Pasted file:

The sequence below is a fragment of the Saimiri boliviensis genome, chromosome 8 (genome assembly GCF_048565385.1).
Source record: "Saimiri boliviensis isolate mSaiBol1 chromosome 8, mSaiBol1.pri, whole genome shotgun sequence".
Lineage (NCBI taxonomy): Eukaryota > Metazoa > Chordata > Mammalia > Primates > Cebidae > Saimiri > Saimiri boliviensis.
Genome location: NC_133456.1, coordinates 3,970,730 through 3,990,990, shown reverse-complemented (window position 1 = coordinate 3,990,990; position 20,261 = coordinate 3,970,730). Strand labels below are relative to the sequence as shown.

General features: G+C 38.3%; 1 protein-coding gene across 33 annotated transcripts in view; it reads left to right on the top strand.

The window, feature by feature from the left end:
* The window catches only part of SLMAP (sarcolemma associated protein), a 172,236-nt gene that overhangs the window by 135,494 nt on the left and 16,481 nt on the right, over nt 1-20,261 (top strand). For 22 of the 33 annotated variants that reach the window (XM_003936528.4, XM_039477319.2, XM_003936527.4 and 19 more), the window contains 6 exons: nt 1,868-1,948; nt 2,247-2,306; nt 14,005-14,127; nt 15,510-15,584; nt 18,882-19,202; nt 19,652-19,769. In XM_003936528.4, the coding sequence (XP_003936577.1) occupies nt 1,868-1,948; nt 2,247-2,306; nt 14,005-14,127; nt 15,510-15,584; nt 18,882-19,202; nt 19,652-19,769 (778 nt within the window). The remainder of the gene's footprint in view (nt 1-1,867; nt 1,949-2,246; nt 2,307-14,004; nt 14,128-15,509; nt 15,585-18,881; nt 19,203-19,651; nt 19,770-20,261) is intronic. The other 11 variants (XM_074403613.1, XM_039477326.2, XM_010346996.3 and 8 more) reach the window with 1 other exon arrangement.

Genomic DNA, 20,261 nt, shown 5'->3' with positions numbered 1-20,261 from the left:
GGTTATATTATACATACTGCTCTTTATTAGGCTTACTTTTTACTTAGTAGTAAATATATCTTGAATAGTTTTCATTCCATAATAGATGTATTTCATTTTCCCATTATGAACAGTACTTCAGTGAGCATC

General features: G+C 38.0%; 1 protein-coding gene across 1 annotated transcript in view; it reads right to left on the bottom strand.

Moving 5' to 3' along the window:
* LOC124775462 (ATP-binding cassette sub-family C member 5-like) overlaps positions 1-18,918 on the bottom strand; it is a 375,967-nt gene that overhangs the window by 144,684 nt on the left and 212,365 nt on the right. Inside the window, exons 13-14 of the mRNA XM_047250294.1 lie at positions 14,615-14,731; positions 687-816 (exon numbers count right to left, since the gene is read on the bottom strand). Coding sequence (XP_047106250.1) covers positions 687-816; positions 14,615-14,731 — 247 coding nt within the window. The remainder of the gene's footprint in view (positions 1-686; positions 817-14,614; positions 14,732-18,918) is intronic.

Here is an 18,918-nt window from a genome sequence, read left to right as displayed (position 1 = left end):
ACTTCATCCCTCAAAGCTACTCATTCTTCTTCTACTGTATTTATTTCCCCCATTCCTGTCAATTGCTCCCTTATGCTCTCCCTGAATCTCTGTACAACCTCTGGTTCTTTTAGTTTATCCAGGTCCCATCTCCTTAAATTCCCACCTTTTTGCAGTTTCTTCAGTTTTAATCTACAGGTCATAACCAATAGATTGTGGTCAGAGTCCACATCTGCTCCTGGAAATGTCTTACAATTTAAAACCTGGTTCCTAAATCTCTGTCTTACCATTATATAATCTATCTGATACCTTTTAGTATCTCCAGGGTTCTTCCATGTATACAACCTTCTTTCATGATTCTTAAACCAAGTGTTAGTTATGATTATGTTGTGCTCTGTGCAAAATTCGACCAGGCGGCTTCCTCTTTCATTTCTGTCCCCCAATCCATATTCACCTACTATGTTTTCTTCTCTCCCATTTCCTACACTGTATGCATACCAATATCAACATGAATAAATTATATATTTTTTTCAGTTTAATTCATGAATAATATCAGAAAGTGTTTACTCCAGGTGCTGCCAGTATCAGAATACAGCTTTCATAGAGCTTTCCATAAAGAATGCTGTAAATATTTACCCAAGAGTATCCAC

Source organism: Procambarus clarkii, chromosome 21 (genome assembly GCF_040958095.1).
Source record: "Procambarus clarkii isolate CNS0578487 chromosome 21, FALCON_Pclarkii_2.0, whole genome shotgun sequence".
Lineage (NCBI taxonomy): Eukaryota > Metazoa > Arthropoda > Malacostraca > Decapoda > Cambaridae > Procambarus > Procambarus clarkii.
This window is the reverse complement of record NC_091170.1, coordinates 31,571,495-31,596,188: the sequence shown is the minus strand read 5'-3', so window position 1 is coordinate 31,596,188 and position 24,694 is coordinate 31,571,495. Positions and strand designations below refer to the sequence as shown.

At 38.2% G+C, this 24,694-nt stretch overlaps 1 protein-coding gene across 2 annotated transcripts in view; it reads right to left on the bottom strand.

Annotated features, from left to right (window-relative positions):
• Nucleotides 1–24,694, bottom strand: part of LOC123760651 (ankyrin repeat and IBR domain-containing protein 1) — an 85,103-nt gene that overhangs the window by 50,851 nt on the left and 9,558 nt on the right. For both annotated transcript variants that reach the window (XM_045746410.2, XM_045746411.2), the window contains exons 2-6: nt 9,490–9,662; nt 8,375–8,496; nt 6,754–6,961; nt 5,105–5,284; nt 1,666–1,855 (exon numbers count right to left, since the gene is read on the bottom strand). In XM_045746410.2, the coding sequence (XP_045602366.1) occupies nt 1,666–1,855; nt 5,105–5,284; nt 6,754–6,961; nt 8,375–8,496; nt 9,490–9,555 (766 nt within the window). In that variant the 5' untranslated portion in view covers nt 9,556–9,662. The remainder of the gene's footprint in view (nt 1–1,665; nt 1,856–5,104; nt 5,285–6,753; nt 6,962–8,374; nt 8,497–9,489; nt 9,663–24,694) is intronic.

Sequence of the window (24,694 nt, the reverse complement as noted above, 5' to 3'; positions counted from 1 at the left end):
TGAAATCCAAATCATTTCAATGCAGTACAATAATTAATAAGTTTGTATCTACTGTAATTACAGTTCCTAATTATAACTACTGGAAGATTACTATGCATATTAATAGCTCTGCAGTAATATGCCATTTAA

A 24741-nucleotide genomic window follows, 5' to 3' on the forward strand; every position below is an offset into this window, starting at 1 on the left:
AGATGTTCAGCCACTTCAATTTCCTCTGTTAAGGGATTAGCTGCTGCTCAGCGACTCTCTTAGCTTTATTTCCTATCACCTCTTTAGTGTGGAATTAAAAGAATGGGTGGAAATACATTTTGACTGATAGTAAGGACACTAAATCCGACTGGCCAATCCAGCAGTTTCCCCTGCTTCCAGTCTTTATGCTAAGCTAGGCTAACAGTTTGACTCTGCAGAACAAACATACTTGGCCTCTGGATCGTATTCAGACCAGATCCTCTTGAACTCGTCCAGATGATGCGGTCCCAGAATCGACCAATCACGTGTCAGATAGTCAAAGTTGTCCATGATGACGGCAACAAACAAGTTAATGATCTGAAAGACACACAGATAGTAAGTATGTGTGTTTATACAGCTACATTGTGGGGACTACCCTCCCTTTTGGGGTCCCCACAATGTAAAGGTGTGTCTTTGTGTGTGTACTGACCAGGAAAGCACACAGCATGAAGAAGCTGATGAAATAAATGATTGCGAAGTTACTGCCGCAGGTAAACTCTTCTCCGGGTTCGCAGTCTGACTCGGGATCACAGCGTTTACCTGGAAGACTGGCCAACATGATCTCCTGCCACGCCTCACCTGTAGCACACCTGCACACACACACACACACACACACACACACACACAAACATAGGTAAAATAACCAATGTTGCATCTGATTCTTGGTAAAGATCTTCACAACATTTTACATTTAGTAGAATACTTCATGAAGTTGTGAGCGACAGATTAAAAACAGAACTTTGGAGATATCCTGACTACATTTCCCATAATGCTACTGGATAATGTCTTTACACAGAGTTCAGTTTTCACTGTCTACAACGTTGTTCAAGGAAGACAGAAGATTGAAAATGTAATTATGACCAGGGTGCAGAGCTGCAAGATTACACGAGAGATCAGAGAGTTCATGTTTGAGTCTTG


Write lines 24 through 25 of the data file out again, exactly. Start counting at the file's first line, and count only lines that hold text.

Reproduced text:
A 24741-nucleotide genomic window follows, 5' to 3' on the forward strand; every position below is an offset into this window, starting at 1 on the left:
AGATGTTCAGCCACTTCAATTTCCTCTGTTAAGGGATTAGCTGCTGCTCAGCGACTCTCTTAGCTTTATTTCCTATCACCTCTTTAGTGTGGAATTAAAAGAATGGGTGGAAATACATTTTGACTGATAGTAAGGACACTAAATCCGACTGGCCAATCCAGCAGTTTCCCCTGCTTCCAGTCTTTATGCTAAGCTAGGCTAACAGTTTGACTCTGCAGAACAAACATACTTGGCCTCTGGATCGTATTCAGACCAGATCCTCTTGAACTCGTCCAGATGATGCGGTCCCAGAATCGACCAATCACGTGTCAGATAGTCAAAGTTGTCCATGATGACGGCAACAAACAAGTTAATGATCTGAAAGACACACAGATAGTAAGTATGTGTGTTTATACAGCTACATTGTGGGGACTACCCTCCCTTTTGGGGTCCCCACAATGTAAAGGTGTGTCTTTGTGTGTGTACTGACCAGGAAAGCACACAGCATGAAGAAGCTGATGAAATAAATGATTGCGAAGTTACTGCCGCAGGTAAACTCTTCTCCGGGTTCGCAGTCTGACTCGGGATCACAGCGTTTACCTGGAAGACTGGCCAACATGATCTCCTGCCACGCCTCACCTGTAGCACACCTGCACACACACACACACACACACACACACACACACAAACATAGGTAAAATAACCAATGTTGCATCTGATTCTTGGTAAAGATCTTCACAACATTTTACATTTAGTAGAATACTTCATGAAGTTGTGAGCGACAGATTAAAAACAGAACTTTGGAGATATCCTGACTACATTTCCCATAATGCTACTGGATAATGTCTTTACACAGAGTTCAGTTTTCACTGTCTACAACGTTGTTCAAGGAAGACAGAAGATTGAAAATGTAATTATGACCAGGGTGCAGAGCTGCAAGATTACACGAGAGATCAGAGAGTTCATGTTTGAGTCTTG